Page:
The US government has blocked Broadcom’s proposed $140 billion takeover of rival Qualcomm on national security grounds.
Issuing a Presidential Order to halt the deal, President Donald Trump said there was credible evidence that the controversial acquisition, which would be the largest in the history of the technology sector, would impact the country’s national security.
Qualcomm has so far rejected Broadcom’s advances, claiming that the offers to date were not satisfactory, leading to the possibility that a hostile takeover could be on the cards. In any case, the combination would have attracted the attention of competition authorities.
There have been concerns within the mobile industry that a Broadcom takeover would delay the rollout of 5G, such is Qualcomm’s influence. The vast majority of flagship smartphones are powered by Qualcomm’s chips and at Mobile World Congress (MWC) last month, the company detailed its latest plans for next generation networks.
The perception is that Broadcom is more concerned with acquisitions than R&D, and any let up could allow Huawei to leapfrog Qualcomm, and thereby the US, in 5G.
The takeover had already been under investigation by the Committee on Foreign Investment in the US (CFIUS), which stated that Broadcom had spent six times as much on acquisitions than development over the past 12 years and that it underinvested in long term product development.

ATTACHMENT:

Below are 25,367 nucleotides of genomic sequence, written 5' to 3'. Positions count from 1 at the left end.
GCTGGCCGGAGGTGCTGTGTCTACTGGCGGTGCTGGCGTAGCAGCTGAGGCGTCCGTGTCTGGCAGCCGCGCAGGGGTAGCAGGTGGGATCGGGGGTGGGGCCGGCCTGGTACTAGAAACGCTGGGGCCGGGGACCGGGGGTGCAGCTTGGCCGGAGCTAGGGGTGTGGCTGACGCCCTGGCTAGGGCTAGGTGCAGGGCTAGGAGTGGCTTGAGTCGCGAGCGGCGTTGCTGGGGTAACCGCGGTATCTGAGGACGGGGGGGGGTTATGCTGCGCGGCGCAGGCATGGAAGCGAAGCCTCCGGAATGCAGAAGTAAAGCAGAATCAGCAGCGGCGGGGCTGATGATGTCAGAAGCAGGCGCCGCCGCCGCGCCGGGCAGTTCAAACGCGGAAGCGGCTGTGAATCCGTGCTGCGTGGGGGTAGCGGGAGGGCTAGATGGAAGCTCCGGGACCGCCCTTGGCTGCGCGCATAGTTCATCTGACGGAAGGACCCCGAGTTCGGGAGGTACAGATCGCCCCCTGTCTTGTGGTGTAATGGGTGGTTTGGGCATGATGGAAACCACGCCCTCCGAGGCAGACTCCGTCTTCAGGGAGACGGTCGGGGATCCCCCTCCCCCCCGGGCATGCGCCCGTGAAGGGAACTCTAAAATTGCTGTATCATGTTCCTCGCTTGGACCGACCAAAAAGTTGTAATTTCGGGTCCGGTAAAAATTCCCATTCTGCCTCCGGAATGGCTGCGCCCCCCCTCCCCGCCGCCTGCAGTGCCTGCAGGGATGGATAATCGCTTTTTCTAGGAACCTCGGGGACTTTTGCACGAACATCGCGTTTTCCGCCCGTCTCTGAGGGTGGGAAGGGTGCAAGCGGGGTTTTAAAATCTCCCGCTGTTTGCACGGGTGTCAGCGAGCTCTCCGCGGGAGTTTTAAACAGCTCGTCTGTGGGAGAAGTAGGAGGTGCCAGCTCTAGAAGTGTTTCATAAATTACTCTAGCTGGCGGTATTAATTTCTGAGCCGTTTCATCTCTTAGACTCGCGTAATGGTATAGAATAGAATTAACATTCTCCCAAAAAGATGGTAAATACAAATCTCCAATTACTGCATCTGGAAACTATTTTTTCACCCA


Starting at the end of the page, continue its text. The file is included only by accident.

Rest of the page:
Huawei’s telecommunications network equipment has long been banned in the US, so ceding the US’s leadership to the firm would be unpalatable to Washington.
“Qualcomm has become well-known to, and trusted by, the US government,” said the CFIUS earlier this month. “Having a well-known and trusted company hold the dominant role that Qualcomm does in the US telecommunications infrastructure provides significant confidence in the integrity of such infrastructure as it relates to national security.
“Reduction in Qualcomm’s long-term technological competitiveness in standard setting would significantly impact US national security. This is in large part because a weakening of Qualcomm’s position would leave an opening for china to expand its influence on the 5G-setting process.”
Qualcomm has confirmed it has received the notice, while Broadcom has yet to respond to TechRadar Pro's requests for comment.
Adding further complexity to the tale is that Qualcomm is currently trying to buy Dutch semiconductor firm NXP, while reports over the weekend suggested that Intel, the world’s largest chip manufacturer, was now interested in Qualcomm.
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